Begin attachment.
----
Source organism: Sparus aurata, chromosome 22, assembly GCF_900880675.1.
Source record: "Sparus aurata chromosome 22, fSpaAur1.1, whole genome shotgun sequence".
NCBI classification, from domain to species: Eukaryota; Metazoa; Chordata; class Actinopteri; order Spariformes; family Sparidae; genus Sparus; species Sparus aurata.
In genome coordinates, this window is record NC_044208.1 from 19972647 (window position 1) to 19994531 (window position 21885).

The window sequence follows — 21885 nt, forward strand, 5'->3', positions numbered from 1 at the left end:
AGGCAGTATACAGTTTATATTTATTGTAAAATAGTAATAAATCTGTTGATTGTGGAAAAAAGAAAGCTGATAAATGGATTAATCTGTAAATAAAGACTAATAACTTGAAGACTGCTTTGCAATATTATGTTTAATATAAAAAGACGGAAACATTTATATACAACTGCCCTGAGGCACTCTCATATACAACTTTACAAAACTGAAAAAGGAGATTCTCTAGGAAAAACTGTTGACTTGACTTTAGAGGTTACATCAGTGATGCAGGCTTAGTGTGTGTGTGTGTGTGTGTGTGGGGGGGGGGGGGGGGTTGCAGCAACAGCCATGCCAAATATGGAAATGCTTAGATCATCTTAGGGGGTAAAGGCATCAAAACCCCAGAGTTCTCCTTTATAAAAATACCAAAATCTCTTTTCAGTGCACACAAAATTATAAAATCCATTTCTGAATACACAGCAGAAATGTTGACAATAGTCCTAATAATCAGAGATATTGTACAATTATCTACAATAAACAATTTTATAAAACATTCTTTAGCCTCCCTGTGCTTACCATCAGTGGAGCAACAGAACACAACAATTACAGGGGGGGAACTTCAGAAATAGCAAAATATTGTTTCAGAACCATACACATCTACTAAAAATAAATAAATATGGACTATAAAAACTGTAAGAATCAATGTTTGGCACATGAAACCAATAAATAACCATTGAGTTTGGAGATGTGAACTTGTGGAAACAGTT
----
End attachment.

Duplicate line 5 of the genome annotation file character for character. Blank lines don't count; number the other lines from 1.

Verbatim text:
The window sequence follows — 21885 nt, forward strand, 5'->3', positions numbered from 1 at the left end: